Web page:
2016 Milwaukee Film Festival – Day Four – BEWARE THE SLENDERMAN
Day Four of the 2016 Milwaukee Film Festival took me to a movie with local roots, BEWARE THE SLENDERMAN. On May 31, 2014, Payton “Bella” Leutner was stabbed 19 times by her best friend Morgan Geiser, assisted by Anissa Weier, in a park in Waukesha, Wisconsin and left for dead. Morgan Geiser and Anissa Weier were apparently motivated to this brutal act by the fictional character of the Slenderman, an internet myth that has gained a lot of traction. All three of the girls involved were 12 at the time.
This horrific crime has been an international news sensation. There’s not much doubt why as the story combines true crime, the internet, modern folklore, the criminal justice system, kids, the effect of media on children, mental illness, and courtroom drama. It’s ready made for a documentary and the folklore also allows the filmmakers the opportunity to throw in some horror movie flourishes. HBO and director Irene Taylor Brodsky are first out of the gate with BEWARE THE SLENDERMAN.
The result is a thorough, non-sensationalistic look at what happened. It helps that not many of the facts are in dispute. Because the girls have been scheduled for trial as adults, controversial as that may be, it means that the filmmakers were allowed access to a ton of material under open records law. What’s more, the girls freely admit what was done and their taped interviews by police have been released. Because of that access, this is a really comprehensive look, as much as it can be, and certainly deepened my understanding of the case and even changed my perceptions of what was really going on.
Of course, what was really going on in the heads of Anissa Weier and Morgan Geiser while the crime was being committed may forever be a mystery. It’s come out in the news, and is discussed in detail in the documentary, that Morgan Geiser’s father suffers from schizophrenia and Morgan Geiser has been diagnosed with that mental illness too. How her parents missed the signs will forever be a mystery, although to be fair it doesn’t seem like Morgan’s teachers or classmates noticed either. We’re told that schizophrenia can be brought on by stress and we’re only casually introduced to what those stresses were, lack of friends and possible bullying being among them. Still, the facts and causes of what was going on with Morgan Geisler seem clear cut.
Anissa Weier remains something of a mystery though. Anissa was going through her own issues, her parents were separating, she had few friends, perhaps she was bullied, and somehow she had become aware of the Slenderman meme and thought it was real. Does this rise to the level of mental illness? Was she just jealous of the friendship between Morgan and Payton? Was there a feedback loop between her Slenderman beliefs and Morgan’s schizophrenia? Those questions remain unanswered.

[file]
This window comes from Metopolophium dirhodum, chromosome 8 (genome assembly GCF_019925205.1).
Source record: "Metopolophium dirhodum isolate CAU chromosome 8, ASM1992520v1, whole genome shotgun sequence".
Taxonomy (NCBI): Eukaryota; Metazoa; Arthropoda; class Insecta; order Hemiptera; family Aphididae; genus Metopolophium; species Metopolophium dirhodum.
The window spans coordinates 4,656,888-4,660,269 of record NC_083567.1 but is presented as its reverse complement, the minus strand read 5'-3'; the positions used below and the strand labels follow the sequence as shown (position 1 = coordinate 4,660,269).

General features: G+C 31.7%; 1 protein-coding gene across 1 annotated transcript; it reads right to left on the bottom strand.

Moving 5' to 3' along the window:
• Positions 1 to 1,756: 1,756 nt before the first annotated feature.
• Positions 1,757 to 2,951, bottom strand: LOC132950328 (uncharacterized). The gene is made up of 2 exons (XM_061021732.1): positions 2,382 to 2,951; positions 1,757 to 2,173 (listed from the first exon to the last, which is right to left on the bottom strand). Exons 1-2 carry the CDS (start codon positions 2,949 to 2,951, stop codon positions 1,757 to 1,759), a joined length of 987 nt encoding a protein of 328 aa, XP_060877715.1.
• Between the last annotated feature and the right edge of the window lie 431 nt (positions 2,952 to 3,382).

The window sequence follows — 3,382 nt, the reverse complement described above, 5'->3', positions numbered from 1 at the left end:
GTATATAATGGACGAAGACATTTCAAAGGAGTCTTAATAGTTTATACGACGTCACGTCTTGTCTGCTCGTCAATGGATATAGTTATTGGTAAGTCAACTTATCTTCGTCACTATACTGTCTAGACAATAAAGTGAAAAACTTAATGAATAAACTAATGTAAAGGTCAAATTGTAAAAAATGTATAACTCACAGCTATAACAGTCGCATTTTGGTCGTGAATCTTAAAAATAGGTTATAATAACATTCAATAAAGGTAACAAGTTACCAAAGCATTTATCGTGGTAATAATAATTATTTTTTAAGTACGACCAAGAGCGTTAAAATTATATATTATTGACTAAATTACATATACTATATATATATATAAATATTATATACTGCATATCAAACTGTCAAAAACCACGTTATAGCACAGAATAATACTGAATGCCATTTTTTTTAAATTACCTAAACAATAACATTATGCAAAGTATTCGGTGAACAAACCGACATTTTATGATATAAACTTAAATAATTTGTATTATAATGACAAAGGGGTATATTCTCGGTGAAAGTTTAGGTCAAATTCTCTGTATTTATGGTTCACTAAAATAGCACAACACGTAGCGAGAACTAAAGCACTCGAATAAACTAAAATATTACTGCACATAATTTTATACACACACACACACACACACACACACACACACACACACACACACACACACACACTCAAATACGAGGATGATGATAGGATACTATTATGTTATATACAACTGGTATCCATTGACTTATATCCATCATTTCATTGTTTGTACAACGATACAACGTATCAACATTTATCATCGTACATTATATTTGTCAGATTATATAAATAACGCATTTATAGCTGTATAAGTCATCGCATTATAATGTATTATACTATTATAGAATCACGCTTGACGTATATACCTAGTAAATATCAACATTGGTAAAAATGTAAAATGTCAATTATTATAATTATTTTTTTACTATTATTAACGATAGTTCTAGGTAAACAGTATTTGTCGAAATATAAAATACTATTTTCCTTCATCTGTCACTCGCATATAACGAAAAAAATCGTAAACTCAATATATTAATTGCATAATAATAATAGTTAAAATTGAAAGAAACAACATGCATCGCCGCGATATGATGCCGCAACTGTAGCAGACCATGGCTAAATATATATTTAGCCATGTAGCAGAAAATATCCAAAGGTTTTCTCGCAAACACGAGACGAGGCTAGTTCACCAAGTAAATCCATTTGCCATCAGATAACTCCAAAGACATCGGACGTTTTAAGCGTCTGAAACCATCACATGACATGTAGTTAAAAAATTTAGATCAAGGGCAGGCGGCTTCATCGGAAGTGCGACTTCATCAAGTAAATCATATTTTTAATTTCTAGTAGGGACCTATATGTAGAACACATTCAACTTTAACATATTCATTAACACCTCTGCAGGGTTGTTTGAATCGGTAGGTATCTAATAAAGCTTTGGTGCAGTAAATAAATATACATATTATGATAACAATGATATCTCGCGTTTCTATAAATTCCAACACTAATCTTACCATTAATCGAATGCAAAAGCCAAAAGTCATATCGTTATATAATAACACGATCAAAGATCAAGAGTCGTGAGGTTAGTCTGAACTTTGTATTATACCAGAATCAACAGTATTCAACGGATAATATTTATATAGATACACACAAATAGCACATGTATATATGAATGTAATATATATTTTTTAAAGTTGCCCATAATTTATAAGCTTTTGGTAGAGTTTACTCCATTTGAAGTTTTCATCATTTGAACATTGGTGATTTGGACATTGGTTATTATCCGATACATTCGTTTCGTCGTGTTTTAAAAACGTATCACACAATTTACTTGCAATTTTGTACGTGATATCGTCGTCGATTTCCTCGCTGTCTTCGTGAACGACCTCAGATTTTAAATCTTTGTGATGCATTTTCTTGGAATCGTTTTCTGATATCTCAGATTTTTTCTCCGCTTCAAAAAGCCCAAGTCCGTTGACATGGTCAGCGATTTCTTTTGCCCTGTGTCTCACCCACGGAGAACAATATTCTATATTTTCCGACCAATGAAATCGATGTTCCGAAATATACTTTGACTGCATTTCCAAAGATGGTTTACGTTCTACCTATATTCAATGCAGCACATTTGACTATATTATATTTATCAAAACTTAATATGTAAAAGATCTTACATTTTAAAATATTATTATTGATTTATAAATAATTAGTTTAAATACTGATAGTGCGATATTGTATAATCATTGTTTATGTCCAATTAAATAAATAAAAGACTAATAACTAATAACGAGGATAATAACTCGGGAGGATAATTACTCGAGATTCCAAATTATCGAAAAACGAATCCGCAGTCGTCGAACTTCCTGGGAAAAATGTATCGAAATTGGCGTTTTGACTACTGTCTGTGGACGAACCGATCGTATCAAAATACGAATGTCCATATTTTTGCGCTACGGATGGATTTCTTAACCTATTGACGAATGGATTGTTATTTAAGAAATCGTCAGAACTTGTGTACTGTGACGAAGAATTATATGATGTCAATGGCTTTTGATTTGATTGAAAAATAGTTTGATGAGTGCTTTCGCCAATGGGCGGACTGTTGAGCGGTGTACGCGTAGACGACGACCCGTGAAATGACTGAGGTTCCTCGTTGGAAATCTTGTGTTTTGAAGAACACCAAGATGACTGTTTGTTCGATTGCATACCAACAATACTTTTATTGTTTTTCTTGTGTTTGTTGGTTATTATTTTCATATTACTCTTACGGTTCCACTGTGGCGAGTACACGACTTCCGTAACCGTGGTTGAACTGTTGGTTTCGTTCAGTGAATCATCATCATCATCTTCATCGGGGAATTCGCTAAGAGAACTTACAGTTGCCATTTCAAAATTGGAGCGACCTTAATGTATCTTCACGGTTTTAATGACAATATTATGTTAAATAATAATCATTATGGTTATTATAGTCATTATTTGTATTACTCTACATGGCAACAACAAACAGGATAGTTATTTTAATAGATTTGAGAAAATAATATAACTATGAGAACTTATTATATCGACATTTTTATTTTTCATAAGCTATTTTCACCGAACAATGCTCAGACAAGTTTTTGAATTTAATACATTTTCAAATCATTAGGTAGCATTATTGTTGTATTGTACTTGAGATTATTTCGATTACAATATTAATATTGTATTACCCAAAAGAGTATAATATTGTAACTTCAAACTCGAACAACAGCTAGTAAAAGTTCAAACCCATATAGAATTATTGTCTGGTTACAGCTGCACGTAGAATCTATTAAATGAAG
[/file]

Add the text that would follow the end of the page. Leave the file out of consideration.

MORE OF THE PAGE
The documentary, which was in early germination as a film on the relationship between children and the always connected world of the internet before the crime made international headlines, openly wonders if there was no internet would the crime even have been conceived of? There’s always been folklore, so it’s impossible to say, but certainly the volume of stories, videos, and photos related to the Slenderman folklore is much more than I would have had access to as a child. Anissa’s father says that he monitored his children, but other than sitting in a room with them, how can you possibly stop them from watching 2-minute videos or browsing photos when you’re cooking dinner, cleaning, or looking after your other children? Anissa’s father notes, with some ruefulness, that his 5th grade son is going to be sent home with an Ipad from school for the purposes of education which leaves him in the position of struggling between his son’s education and controlling the dangers of the internet. Then again, the documentary perhaps doesn’t take a critical position on its own thesis. Comic books were blamed for juvenile delinquency in the 1950s and Dungeons and Dragons came under similar media hysteria in the 1980s, is this case fundamentally different?
The big hole in the documentary is the absence of Payton Leitner and her family. Understandably, they declined to be included while the case is still pending and the physical, mental, and emotional wounds are still fresh. The filmmakers do their best to remind the audience of the horrific nature of the crime and that Payton was the innocent victim, but the very nature of access tilts the focus in the direction of Anissa and Morgan. It’s perhaps an unavoidable flaw, but it’s a flaw nonetheless.
Still, although flawed, BEWARE THE SLENDERMAN is a gripping documentary. Given the subject matter, how could it not be? Children, their mental health, the juvenile justice system, and the internet are bound to be all tied together in the future, so I doubt that the issues raised by this documentary are going away any time soon. For that reason alone, it’s a documentary that will likely prove to be prescient. It’s well worth seeking out, either at a festival screening or when it comes to HBO in January.
The last opportunity to see BEWARE THE SLENDERMAN is Wednesday, October 5th at 4 pm at the Times Cinema. Tickets to BEWARE THE SLENDERMAN and a host of other films can be purchased at Milwaukee Film’s website.